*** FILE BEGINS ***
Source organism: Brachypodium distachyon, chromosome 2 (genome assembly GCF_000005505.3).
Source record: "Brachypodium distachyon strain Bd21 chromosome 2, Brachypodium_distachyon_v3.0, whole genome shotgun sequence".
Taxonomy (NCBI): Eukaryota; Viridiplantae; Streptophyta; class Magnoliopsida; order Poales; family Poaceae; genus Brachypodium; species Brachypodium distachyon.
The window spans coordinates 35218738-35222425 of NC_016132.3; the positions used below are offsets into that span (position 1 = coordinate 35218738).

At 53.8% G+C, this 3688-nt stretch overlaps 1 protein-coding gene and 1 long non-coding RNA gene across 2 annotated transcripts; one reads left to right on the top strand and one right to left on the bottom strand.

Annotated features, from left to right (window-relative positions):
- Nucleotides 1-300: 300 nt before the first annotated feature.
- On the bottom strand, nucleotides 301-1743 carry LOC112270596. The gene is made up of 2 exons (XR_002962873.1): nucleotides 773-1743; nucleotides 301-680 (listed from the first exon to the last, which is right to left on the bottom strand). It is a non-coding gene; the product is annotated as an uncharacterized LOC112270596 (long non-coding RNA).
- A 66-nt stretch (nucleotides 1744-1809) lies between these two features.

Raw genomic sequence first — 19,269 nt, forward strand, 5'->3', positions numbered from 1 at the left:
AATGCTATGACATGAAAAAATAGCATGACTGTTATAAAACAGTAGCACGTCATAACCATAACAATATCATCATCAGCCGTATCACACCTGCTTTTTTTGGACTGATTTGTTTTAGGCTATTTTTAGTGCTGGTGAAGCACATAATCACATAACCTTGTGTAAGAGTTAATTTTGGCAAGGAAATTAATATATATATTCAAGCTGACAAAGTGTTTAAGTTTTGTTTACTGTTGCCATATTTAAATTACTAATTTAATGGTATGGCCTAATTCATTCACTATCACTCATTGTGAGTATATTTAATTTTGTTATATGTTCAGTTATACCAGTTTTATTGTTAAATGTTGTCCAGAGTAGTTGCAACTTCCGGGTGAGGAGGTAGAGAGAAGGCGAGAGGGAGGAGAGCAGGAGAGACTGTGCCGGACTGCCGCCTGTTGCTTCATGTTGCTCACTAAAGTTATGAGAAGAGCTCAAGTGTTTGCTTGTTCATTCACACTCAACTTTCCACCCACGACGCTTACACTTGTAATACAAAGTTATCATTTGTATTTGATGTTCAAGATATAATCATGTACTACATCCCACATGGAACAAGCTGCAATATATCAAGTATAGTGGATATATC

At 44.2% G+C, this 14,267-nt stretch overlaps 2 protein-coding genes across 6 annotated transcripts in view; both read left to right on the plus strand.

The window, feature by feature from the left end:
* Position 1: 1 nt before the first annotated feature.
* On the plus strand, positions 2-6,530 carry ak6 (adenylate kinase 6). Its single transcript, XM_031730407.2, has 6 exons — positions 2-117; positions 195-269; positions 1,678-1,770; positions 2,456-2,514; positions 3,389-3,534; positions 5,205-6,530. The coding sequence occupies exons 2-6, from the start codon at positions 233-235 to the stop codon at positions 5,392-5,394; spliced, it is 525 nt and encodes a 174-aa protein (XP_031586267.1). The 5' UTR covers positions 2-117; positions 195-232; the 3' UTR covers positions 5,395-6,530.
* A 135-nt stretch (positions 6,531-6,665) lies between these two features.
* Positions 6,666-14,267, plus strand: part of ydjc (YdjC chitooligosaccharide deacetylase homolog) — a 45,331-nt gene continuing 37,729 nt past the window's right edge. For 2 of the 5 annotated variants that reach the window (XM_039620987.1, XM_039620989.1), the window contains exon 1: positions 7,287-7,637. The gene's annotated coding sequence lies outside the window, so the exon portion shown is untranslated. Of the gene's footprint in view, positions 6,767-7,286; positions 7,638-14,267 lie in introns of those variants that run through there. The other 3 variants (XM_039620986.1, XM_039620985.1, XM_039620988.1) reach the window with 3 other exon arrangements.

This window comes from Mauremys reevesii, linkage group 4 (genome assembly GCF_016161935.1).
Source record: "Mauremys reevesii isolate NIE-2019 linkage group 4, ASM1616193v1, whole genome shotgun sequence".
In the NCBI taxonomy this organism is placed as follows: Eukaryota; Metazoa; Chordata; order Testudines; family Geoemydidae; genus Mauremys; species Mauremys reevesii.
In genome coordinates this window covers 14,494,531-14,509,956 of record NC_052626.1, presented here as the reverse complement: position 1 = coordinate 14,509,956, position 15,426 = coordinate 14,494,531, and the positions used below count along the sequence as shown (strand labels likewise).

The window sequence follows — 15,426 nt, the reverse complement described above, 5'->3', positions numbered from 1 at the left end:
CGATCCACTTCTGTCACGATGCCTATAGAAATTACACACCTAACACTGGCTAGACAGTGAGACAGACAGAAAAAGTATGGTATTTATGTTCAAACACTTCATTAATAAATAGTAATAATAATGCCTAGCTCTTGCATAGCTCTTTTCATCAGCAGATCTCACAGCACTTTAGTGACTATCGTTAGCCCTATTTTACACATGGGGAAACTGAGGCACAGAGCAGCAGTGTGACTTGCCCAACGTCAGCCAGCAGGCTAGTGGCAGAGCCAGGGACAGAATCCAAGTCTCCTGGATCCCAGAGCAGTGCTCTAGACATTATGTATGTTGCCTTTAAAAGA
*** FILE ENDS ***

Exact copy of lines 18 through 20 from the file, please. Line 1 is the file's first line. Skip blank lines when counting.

This window comes from Mauremys reevesii, linkage group 4 (genome assembly GCF_016161935.1).
Source record: "Mauremys reevesii isolate NIE-2019 linkage group 4, ASM1616193v1, whole genome shotgun sequence".
In the NCBI taxonomy this organism is placed as follows: Eukaryota; Metazoa; Chordata; order Testudines; family Geoemydidae; genus Mauremys; species Mauremys reevesii.